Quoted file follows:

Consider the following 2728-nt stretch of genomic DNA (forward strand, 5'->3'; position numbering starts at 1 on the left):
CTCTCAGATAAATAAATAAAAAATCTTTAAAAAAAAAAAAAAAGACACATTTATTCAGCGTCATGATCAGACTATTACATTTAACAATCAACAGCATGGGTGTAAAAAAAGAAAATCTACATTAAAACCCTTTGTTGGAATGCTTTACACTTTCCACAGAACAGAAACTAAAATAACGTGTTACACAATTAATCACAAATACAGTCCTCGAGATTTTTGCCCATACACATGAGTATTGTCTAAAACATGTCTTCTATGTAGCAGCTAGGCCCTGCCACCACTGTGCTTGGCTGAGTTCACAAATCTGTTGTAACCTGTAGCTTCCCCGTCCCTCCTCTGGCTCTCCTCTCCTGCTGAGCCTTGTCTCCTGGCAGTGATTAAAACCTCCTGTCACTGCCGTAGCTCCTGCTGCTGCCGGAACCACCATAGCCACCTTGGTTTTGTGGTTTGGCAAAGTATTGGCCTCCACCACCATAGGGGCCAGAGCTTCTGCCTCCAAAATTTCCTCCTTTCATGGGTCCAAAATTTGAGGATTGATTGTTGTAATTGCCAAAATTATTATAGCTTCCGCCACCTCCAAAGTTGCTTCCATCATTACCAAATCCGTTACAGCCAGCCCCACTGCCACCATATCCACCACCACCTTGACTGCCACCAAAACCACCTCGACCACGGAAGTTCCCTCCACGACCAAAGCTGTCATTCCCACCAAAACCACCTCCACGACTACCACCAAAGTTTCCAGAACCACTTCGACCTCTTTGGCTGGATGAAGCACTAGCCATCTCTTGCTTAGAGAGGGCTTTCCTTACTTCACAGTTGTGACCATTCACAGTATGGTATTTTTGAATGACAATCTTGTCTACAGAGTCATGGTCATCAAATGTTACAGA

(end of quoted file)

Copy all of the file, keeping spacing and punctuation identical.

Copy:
Consider the following 2728-nt stretch of genomic DNA (forward strand, 5'->3'; position numbering starts at 1 on the left):
CTCTCAGATAAATAAATAAAAAATCTTTAAAAAAAAAAAAAAAGACACATTTATTCAGCGTCATGATCAGACTATTACATTTAACAATCAACAGCATGGGTGTAAAAAAAGAAAATCTACATTAAAACCCTTTGTTGGAATGCTTTACACTTTCCACAGAACAGAAACTAAAATAACGTGTTACACAATTAATCACAAATACAGTCCTCGAGATTTTTGCCCATACACATGAGTATTGTCTAAAACATGTCTTCTATGTAGCAGCTAGGCCCTGCCACCACTGTGCTTGGCTGAGTTCACAAATCTGTTGTAACCTGTAGCTTCCCCGTCCCTCCTCTGGCTCTCCTCTCCTGCTGAGCCTTGTCTCCTGGCAGTGATTAAAACCTCCTGTCACTGCCGTAGCTCCTGCTGCTGCCGGAACCACCATAGCCACCTTGGTTTTGTGGTTTGGCAAAGTATTGGCCTCCACCACCATAGGGGCCAGAGCTTCTGCCTCCAAAATTTCCTCCTTTCATGGGTCCAAAATTTGAGGATTGATTGTTGTAATTGCCAAAATTATTATAGCTTCCGCCACCTCCAAAGTTGCTTCCATCATTACCAAATCCGTTACAGCCAGCCCCACTGCCACCATATCCACCACCACCTTGACTGCCACCAAAACCACCTCGACCACGGAAGTTCCCTCCACGACCAAAGCTGTCATTCCCACCAAAACCACCTCCACGACTACCACCAAAGTTTCCAGAACCACTTCGACCTCTTTGGCTGGATGAAGCACTAGCCATCTCTTGCTTAGAGAGGGCTTTCCTTACTTCACAGTTGTGACCATTCACAGTATGGTATTTTTGAATGACAATCTTGTCTACAGAGTCATGGTCATCAAATGTTACAGA